For drug-induced angioedema, your doctor usually switches you to another medicine that you will be able to better handle.
For serious attacks, you will require an epinephrine shot. Epinephrine is a type of adrenaline. For repeated serious attacks, you may have to carry an epinephrine autoinjector in an emergency.
Lifestyle and home remedies
The following tips will help you relieve your symptoms when you are experiencing angioedema:
- Avoid triggers – The triggers can include foods, medicines, pet dander, pollen, insect stings, and latex. If you believe a medication caused your angioedema, stop using it and contact your doctor immediately.
- Use an over-the-counter anti-itch drug – Your itching may be relieved by taking an over-the-counter oral antihistamine, such as Claritin, Zyrtec Allergy, or Benadryl Allergy. Consider taking a medicine that does not cause drowsiness. Ask your pharmacist for other options.
- Apply cold washcloth – Covering the affected areas with a cold washcloth will help soothe the skin and prevent scratching.
- Take a cool bath – Cool shower or bath can help relieve itching. Some people could benefit from taking a cool water bath sprinkled with baking soda or oatmeal powder, but this is not a long-term solution.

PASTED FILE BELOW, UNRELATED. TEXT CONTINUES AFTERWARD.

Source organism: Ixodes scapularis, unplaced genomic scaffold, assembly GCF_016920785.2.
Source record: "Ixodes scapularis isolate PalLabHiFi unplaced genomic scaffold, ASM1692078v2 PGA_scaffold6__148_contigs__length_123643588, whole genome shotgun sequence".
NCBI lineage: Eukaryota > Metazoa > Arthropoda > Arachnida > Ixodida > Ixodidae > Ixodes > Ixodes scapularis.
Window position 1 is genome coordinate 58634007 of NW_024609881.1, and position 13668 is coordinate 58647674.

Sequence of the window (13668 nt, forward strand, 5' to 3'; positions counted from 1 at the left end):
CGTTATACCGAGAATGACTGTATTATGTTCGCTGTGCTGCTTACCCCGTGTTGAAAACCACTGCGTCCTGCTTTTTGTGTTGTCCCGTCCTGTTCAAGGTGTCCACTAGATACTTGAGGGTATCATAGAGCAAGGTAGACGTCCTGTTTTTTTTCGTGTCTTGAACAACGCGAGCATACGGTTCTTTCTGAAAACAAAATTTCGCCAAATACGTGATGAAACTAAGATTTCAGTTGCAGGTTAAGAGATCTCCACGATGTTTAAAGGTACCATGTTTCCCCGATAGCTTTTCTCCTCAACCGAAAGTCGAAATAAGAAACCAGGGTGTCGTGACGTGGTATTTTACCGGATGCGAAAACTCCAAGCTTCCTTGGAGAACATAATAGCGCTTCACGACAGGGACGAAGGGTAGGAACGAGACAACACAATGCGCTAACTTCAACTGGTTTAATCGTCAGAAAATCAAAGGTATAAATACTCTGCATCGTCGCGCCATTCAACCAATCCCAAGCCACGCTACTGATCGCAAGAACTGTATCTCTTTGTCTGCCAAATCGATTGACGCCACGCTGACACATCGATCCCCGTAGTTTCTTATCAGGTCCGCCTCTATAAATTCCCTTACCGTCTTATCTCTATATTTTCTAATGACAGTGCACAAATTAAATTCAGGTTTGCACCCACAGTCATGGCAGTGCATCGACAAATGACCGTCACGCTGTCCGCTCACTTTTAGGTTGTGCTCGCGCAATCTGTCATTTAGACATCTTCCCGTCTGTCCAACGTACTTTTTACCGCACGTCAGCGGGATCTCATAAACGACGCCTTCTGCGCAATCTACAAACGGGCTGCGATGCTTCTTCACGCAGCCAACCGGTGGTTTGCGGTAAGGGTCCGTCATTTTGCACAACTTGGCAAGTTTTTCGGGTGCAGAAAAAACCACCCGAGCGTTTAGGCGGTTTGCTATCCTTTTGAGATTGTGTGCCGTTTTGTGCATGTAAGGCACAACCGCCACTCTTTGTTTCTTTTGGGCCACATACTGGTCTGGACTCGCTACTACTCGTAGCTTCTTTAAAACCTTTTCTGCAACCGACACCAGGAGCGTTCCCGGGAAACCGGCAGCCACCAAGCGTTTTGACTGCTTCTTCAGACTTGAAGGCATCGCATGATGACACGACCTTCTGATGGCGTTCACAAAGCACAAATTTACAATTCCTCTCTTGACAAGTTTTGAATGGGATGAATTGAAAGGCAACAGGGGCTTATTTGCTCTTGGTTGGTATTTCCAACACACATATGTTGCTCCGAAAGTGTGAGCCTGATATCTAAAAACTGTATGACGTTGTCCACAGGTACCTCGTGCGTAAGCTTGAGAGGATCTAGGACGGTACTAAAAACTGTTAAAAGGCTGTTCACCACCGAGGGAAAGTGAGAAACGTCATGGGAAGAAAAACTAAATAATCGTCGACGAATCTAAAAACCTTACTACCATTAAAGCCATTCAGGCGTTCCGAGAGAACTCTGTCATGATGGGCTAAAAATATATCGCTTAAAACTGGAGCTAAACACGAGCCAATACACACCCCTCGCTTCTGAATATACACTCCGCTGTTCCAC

- Avoid the sun – Relieve discomfort by avoiding the sun whenever outdoors.
- Wear loose cotton clothing – Avoid wearing clothes that are tight, rough, and scratch, especially those made from wool.
Allergic episodes may be avoided if you will stay away from foods, medications, or other conditions that will trigger angioedema. If you do not know the cause of your episodes, you should keep track of foods, situations, and symptoms associated with your symptoms.
Your doctor will recommend that you take antihistamines every day instead of just taking them when needed. This will help you avoid episodes, make the occurrence less often, or be less dangerous. Do not wait for the cold medicine to start working when you need relief from your angioedema.
Risks of Having Angioedema
Certain factors can increase your risk of developing angioedema, including:
- A previous allergic reaction
- A previous incidence of angioedema or hives
- A family history of angioedema or hives
- Sudden changes in temperature
- Certain medical conditions such as lymphoma, lupus, hepatitis, thyroid disease, HIV, Epstein-Barr virus, cytomegalovirus, or have had a blood transfusion
- Anxiety or stress
- You have asthma and have taken NSAIDs
- You have had recombinant tissue plasminogen activator (rtPA) therapy for a stroke
- You take ACE inhibitors, especially if you are an African-American or a woman, or if you are taking angiotensin receptor blockers (ARBs).
When to Seek Medical Attention
Whether you experience angioedema for the first time or repeatedly, you need to see your doctor. In some cases, while setting up your doctor’s appointment, you may be immediately referred to a dermatologist or an allergy specialist.
Before seeing your doctor, you should:
- List your signs and symptoms, when they occurred, and how long they lasted
- Bring a list of all medications you are currently taking, including supplements, vitamins, and herbal products. If possible, take the original bottles and a list of the doses and directions.
- Make a list of questions you want to ask your doctor.
Table of Medications